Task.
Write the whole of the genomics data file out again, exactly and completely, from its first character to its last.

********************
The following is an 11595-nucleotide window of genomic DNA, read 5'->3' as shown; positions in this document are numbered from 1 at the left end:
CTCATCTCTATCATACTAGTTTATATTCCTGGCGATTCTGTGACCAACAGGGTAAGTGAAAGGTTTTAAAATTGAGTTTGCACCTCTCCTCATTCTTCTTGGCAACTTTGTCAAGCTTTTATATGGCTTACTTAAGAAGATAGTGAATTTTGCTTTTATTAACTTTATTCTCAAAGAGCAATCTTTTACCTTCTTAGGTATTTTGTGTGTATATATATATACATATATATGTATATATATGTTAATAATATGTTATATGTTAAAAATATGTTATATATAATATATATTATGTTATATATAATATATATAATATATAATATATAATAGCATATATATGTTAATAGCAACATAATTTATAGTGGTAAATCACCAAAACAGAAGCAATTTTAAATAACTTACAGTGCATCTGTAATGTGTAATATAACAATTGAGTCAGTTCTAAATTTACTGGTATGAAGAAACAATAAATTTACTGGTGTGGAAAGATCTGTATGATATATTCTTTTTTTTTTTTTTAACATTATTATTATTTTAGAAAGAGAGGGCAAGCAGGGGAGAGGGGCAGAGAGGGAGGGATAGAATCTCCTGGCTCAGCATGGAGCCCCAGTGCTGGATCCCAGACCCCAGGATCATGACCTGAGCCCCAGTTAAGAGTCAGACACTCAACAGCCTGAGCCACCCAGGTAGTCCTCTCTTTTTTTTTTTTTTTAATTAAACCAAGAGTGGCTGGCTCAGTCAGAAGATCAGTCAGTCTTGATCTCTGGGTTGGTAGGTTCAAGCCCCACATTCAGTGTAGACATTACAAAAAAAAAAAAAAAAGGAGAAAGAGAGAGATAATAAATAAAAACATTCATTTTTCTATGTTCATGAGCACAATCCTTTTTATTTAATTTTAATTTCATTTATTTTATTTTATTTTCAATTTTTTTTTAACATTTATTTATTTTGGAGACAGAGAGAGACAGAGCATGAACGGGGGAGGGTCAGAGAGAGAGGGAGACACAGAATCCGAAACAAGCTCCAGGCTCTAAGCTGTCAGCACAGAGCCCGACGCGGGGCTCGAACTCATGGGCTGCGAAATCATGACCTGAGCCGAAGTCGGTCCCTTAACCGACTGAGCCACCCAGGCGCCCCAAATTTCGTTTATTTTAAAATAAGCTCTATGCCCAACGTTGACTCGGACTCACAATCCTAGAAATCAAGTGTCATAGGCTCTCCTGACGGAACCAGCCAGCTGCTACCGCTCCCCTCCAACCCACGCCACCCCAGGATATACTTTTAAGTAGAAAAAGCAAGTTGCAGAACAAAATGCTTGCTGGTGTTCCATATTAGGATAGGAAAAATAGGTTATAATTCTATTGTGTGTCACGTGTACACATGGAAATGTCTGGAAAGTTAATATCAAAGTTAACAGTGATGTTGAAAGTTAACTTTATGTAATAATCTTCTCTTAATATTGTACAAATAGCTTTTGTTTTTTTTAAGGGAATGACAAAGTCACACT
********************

The following is an 11595-nucleotide window of genomic DNA, read 5'->3' as shown; positions in this document are numbered from 1 at the left end:
CTCATCTCTATCATACTAGTTTATATTCCTGGCGATTCTGTGACCAACAGGGTAAGTGAAAGGTTTTAAAATTGAGTTTGCACCTCTCCTCATTCTTCTTGGCAACTTTGTCAAGCTTTTATATGGCTTACTTAAGAAGATAGTGAATTTTGCTTTTATTAACTTTATTCTCAAAGAGCAATCTTTTACCTTCTTAGGTATTTTGTGTGTATATATATATACATATATATGTATATATATGTTAATAATATGTTATATGTTAAAAATATGTTATATATAATATATATTATGTTATATATAATATATATAATATATAATATATAATAGCATATATATGTTAATAGCAACATAATTTATAGTGGTAAATCACCAAAACAGAAGCAATTTTAAATAACTTACAGTGCATCTGTAATGTGTAATATAACAATTGAGTCAGTTCTAAATTTACTGGTATGAAGAAACAATAAATTTACTGGTGTGGAAAGATCTGTATGATATATTCTTTTTTTTTTTTTTAACATTATTATTATTTTAGAAAGAGAGGGCAAGCAGGGGAGAGGGGCAGAGAGGGAGGGATAGAATCTCCTGGCTCAGCATGGAGCCCCAGTGCTGGATCCCAGACCCCAGGATCATGACCTGAGCCCCAGTTAAGAGTCAGACACTCAACAGCCTGAGCCACCCAGGTAGTCCTCTCTTTTTTTTTTTTTTTAATTAAACCAAGAGTGGCTGGCTCAGTCAGAAGATCAGTCAGTCTTGATCTCTGGGTTGGTAGGTTCAAGCCCCACATTCAGTGTAGACATTACAAAAAAAAAAAAAAAAGGAGAAAGAGAGAGATAATAAATAAAAACATTCATTTTTCTATGTTCATGAGCACAATCCTTTTTATTTAATTTTAATTTCATTTATTTTATTTTATTTTCAATTTTTTTTTAACATTTATTTATTTTGGAGACAGAGAGAGACAGAGCATGAACGGGGGAGGGTCAGAGAGAGAGGGAGACACAGAATCCGAAACAAGCTCCAGGCTCTAAGCTGTCAGCACAGAGCCCGACGCGGGGCTCGAACTCATGGGCTGCGAAATCATGACCTGAGCCGAAGTCGGTCCCTTAACCGACTGAGCCACCCAGGCGCCCCAAATTTCGTTTATTTTAAAATAAGCTCTATGCCCAACGTTGACTCGGACTCACAATCCTAGAAATCAAGTGTCATAGGCTCTCCTGACGGAACCAGCCAGCTGCTACCGCTCCCCTCCAACCCACGCCACCCCAGGATATACTTTTAAGTAGAAAAAGCAAGTTGCAGAACAAAATGCTTGCTGGTGTTCCATATTAGGATAGGAAAAATAGGTTATAATTCTATTGTGTGTCACGTGTACACATGGAAATGTCTGGAAAGTTAATATCAAAGTTAACAGTGATGTTGAAAGTTAACTTTATGTAATAATCTTCTCTTAATATTGTACAAATAGCTTTTGTTTTTTTTAAGGGAATGACAAAGTCACACT